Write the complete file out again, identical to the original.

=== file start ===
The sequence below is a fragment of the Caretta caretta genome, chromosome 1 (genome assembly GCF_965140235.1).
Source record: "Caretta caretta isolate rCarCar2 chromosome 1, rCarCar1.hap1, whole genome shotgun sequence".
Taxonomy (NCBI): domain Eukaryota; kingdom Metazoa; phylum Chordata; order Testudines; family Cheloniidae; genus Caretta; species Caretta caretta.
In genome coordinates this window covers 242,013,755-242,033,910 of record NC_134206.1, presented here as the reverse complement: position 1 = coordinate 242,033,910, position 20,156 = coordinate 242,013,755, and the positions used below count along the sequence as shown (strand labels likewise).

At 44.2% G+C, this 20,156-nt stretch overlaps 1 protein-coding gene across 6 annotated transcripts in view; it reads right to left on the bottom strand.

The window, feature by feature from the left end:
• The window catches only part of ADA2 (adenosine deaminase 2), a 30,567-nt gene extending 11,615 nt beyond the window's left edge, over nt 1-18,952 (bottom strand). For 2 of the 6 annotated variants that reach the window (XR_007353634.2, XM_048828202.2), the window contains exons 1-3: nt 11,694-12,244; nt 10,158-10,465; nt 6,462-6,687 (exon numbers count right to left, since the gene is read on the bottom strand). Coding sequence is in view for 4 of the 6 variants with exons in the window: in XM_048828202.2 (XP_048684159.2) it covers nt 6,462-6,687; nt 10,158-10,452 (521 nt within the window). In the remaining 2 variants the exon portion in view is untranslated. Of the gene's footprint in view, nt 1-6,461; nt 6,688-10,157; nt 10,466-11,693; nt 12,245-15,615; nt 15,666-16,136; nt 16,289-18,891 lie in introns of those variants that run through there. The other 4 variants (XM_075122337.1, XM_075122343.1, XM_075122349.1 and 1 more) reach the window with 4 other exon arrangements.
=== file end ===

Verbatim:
The sequence below is a fragment of the Caretta caretta genome, chromosome 1 (genome assembly GCF_965140235.1).
Source record: "Caretta caretta isolate rCarCar2 chromosome 1, rCarCar1.hap1, whole genome shotgun sequence".
Taxonomy (NCBI): domain Eukaryota; kingdom Metazoa; phylum Chordata; order Testudines; family Cheloniidae; genus Caretta; species Caretta caretta.
In genome coordinates this window covers 242,013,755-242,033,910 of record NC_134206.1, presented here as the reverse complement: position 1 = coordinate 242,033,910, position 20,156 = coordinate 242,013,755, and the positions used below count along the sequence as shown (strand labels likewise).

At 44.2% G+C, this 20,156-nt stretch overlaps 1 protein-coding gene across 6 annotated transcripts in view; it reads right to left on the bottom strand.

The window, feature by feature from the left end:
• The window catches only part of ADA2 (adenosine deaminase 2), a 30,567-nt gene extending 11,615 nt beyond the window's left edge, over nt 1-18,952 (bottom strand). For 2 of the 6 annotated variants that reach the window (XR_007353634.2, XM_048828202.2), the window contains exons 1-3: nt 11,694-12,244; nt 10,158-10,465; nt 6,462-6,687 (exon numbers count right to left, since the gene is read on the bottom strand). Coding sequence is in view for 4 of the 6 variants with exons in the window: in XM_048828202.2 (XP_048684159.2) it covers nt 6,462-6,687; nt 10,158-10,452 (521 nt within the window). In the remaining 2 variants the exon portion in view is untranslated. Of the gene's footprint in view, nt 1-6,461; nt 6,688-10,157; nt 10,466-11,693; nt 12,245-15,615; nt 15,666-16,136; nt 16,289-18,891 lie in introns of those variants that run through there. The other 4 variants (XM_075122337.1, XM_075122343.1, XM_075122349.1 and 1 more) reach the window with 4 other exon arrangements.